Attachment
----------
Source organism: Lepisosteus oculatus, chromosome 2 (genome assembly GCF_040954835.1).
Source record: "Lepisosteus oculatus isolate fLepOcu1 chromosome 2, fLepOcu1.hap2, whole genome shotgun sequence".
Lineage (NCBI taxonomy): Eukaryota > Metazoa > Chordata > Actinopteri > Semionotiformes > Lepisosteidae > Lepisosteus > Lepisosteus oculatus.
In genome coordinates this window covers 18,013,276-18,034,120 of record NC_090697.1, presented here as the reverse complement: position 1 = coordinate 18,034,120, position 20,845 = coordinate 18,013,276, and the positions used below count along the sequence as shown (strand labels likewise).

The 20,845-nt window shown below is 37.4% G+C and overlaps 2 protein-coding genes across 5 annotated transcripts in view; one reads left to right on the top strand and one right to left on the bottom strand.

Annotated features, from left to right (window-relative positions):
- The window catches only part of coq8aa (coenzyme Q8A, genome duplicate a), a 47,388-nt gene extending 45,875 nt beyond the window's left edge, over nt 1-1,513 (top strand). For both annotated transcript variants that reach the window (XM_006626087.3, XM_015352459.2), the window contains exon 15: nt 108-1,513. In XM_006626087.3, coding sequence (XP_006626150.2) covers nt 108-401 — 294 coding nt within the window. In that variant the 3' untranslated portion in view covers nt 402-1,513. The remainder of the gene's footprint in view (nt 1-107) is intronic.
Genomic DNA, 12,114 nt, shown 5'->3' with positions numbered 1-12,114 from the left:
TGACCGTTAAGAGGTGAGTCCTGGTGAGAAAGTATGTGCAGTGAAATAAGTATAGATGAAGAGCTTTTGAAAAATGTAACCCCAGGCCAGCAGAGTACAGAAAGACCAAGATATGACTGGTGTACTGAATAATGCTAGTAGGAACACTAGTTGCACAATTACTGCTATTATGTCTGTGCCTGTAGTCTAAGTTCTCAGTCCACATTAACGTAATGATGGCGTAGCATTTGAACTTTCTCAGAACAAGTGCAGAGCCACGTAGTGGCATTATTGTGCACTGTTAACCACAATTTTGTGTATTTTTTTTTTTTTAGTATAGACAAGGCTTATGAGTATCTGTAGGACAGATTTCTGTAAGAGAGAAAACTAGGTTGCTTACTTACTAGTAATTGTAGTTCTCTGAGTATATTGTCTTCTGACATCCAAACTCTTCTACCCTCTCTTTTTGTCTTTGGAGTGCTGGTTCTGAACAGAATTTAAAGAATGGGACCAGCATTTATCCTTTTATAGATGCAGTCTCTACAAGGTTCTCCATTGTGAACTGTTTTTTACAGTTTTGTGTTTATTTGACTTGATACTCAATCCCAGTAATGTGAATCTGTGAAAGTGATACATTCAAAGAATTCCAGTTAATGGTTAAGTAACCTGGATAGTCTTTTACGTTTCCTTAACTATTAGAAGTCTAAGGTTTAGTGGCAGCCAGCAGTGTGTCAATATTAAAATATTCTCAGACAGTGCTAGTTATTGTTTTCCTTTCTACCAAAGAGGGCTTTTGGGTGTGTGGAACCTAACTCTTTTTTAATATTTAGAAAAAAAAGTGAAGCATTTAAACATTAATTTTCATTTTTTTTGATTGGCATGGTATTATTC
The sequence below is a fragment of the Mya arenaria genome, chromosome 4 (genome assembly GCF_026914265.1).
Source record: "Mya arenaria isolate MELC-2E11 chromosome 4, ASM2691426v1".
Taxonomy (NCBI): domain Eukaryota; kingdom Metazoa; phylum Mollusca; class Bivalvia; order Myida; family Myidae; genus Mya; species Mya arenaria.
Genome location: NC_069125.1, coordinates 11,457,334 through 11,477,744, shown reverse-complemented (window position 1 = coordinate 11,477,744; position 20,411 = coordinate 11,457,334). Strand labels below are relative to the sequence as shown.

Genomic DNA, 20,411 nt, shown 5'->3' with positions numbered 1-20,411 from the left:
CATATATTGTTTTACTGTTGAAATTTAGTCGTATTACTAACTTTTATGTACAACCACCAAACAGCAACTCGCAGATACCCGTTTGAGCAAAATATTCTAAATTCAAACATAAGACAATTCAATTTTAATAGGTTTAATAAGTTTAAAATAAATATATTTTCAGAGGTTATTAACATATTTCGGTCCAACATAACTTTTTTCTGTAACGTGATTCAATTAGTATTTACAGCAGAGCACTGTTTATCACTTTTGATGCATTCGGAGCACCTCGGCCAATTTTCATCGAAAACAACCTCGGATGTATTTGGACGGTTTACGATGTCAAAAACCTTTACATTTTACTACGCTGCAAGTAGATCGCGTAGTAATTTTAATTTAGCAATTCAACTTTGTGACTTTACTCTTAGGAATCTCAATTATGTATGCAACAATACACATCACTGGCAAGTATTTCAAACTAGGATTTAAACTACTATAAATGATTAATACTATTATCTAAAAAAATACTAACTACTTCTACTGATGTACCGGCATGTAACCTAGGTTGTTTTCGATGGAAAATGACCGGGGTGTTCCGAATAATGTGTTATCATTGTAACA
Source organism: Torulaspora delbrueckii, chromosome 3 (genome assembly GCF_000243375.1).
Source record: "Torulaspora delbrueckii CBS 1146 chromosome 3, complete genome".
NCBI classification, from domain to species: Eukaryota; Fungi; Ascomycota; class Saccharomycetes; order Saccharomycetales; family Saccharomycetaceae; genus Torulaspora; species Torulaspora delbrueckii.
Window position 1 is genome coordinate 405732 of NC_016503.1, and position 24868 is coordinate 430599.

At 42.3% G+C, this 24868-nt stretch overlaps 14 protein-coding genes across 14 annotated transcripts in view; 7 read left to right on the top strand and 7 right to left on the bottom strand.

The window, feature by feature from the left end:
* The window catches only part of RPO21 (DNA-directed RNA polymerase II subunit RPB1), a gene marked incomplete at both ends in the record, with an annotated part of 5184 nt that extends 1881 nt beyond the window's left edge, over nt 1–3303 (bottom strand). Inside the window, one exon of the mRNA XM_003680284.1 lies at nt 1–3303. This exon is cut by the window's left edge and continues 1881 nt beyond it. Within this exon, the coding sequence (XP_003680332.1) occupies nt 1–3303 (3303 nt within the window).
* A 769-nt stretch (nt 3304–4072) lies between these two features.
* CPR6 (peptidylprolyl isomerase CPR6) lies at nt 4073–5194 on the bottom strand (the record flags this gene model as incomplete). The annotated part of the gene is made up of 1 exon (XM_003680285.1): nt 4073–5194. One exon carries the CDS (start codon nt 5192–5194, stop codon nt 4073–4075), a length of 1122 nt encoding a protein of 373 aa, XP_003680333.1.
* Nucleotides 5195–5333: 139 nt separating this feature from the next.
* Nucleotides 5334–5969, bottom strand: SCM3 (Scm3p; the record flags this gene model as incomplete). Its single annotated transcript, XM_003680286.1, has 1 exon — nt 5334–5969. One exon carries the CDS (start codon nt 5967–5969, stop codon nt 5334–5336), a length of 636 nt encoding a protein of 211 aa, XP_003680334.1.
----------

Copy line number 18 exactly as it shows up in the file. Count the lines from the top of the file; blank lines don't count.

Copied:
NCBI classification, from domain to species: Eukaryota; Fungi; Ascomycota; class Saccharomycetes; order Saccharomycetales; family Saccharomycetaceae; genus Torulaspora; species Torulaspora delbrueckii.